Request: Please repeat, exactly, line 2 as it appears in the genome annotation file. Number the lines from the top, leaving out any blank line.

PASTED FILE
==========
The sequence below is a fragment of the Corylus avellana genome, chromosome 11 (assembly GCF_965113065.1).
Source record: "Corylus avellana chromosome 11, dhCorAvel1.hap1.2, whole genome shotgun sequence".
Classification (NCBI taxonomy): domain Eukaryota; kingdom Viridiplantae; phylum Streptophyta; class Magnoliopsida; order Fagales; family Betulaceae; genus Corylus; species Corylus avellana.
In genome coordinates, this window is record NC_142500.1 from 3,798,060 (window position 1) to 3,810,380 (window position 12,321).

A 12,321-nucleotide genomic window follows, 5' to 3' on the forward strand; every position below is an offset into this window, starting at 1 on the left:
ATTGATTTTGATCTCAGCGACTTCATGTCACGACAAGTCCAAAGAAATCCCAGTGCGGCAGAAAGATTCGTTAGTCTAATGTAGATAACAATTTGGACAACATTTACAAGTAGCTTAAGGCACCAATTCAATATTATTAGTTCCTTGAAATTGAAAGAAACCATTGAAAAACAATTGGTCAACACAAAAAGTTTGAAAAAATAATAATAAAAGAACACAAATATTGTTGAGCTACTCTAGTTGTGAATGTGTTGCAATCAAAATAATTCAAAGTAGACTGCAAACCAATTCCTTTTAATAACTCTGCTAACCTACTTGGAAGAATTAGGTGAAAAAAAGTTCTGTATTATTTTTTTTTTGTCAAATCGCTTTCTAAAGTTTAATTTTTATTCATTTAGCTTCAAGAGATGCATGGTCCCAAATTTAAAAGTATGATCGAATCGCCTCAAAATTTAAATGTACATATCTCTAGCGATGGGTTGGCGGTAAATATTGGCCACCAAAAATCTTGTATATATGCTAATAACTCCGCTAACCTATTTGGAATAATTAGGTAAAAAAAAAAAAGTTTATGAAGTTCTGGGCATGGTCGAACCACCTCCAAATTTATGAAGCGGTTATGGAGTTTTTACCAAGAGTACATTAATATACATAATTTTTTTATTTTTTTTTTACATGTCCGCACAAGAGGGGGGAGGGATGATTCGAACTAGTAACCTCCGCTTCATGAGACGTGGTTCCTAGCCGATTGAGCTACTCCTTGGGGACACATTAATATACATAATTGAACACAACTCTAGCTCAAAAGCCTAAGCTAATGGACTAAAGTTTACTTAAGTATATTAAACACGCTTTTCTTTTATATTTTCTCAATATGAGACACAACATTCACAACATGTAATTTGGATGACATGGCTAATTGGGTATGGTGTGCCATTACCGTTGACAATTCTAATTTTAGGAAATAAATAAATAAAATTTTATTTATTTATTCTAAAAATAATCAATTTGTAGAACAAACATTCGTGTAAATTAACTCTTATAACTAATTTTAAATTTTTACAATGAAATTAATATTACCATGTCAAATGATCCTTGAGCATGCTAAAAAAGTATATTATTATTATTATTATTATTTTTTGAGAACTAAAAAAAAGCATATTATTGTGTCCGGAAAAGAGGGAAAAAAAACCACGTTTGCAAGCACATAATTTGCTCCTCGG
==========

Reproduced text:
Source record: "Corylus avellana chromosome 11, dhCorAvel1.hap1.2, whole genome shotgun sequence".